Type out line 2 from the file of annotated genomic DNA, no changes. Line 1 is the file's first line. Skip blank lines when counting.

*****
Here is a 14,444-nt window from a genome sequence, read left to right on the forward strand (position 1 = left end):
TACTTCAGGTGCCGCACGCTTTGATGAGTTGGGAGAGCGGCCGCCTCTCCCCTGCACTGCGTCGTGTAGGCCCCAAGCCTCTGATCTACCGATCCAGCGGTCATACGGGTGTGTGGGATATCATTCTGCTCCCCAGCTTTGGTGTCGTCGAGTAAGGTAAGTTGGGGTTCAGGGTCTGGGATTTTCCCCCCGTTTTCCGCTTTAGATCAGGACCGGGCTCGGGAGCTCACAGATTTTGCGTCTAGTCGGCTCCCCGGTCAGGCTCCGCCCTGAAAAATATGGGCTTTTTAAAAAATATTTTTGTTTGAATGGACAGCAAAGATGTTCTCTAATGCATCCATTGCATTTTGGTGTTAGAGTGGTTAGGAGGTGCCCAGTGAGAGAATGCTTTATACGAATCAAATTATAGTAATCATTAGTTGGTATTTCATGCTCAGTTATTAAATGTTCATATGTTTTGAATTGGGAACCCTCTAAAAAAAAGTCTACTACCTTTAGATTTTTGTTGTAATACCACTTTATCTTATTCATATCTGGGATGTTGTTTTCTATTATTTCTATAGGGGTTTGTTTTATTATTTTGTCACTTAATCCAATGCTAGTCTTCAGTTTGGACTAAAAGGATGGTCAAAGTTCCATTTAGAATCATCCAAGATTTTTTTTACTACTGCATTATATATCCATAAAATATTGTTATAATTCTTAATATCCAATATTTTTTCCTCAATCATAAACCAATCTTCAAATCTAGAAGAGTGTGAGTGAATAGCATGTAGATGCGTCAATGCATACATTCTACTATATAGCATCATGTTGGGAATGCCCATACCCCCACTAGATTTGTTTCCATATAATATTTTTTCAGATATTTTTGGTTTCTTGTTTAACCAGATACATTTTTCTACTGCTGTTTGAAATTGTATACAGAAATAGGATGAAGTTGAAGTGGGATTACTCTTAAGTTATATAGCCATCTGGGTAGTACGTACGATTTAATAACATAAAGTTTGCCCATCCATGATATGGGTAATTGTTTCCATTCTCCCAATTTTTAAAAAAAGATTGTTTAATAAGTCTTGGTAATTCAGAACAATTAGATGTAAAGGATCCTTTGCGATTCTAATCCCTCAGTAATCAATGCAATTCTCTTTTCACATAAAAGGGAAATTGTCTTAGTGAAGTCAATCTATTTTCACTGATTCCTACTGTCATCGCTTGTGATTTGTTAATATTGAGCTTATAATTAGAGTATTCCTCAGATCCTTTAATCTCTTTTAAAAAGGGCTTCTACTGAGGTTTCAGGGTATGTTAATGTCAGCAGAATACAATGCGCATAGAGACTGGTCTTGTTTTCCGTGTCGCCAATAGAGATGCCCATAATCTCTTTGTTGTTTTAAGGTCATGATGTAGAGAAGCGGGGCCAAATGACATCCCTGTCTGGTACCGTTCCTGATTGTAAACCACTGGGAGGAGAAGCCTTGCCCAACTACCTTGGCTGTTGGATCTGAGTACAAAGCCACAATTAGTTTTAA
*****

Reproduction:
TACTTCAGGTGCCGCACGCTTTGATGAGTTGGGAGAGCGGCCGCCTCTCCCCTGCACTGCGTCGTGTAGGCCCCAAGCCTCTGATCTACCGATCCAGCGGTCATACGGGTGTGTGGGATATCATTCTGCTCCCCAGCTTTGGTGTCGTCGAGTAAGGTAAGTTGGGGTTCAGGGTCTGGGATTTTCCCCCCGTTTTCCGCTTTAGATCAGGACCGGGCTCGGGAGCTCACAGATTTTGCGTCTAGTCGGCTCCCCGGTCAGGCTCCGCCCTGAAAAATATGGGCTTTTTAAAAAATATTTTTGTTTGAATGGACAGCAAAGATGTTCTCTAATGCATCCATTGCATTTTGGTGTTAGAGTGGTTAGGAGGTGCCCAGTGAGAGAATGCTTTATACGAATCAAATTATAGTAATCATTAGTTGGTATTTCATGCTCAGTTATTAAATGTTCATATGTTTTGAATTGGGAACCCTCTAAAAAAAAGTCTACTACCTTTAGATTTTTGTTGTAATACCACTTTATCTTATTCATATCTGGGATGTTGTTTTCTATTATTTCTATAGGGGTTTGTTTTATTATTTTGTCACTTAATCCAATGCTAGTCTTCAGTTTGGACTAAAAGGATGGTCAAAGTTCCATTTAGAATCATCCAAGATTTTTTTTACTACTGCATTATATATCCATAAAATATTGTTATAATTCTTAATATCCAATATTTTTTCCTCAATCATAAACCAATCTTCAAATCTAGAAGAGTGTGAGTGAATAGCATGTAGATGCGTCAATGCATACATTCTACTATATAGCATCATGTTGGGAATGCCCATACCCCCACTAGATTTGTTTCCATATAATATTTTTTCAGATATTTTTGGTTTCTTGTTTAACCAGATACATTTTTCTACTGCTGTTTGAAATTGTATACAGAAATAGGATGAAGTTGAAGTGGGATTACTCTTAAGTTATATAGCCATCTGGGTAGTACGTACGATTTAATAACATAAAGTTTGCCCATCCATGATATGGGTAATTGTTTCCATTCTCCCAATTTTTAAAAAAAGATTGTTTAATAAGTCTTGGTAATTCAGAACAATTAGATGTAAAGGATCCTTTGCGATTCTAATCCCTCAGTAATCAATGCAATTCTCTTTTCACATAAAAGGGAAATTGTCTTAGTGAAGTCAATCTATTTTCACTGATTCCTACTGTCATCGCTTGTGATTTGTTAATATTGAGCTTATAATTAGAGTATTCCTCAGATCCTTTAATCTCTTTTAAAAAGGGCTTCTACTGAGGTTTCAGGGTATGTTAATGTCAGCAGAATACAATGCGCATAGAGACTGGTCTTGTTTTCCGTGTCGCCAATAGAGATGCCCATAATCTCTTTGTTGTTTTAAGGTCATGATGTAGAGAAGCGGGGCCAAATGACATCCCTGTCTGGTACCGTTCCTGATTGTAAACCACTGGGAGGAGAAGCCTTGCCCAACTACCTTGGCTGTTGGATCTGAGTACAAAGCCACAATTAGTTTTAA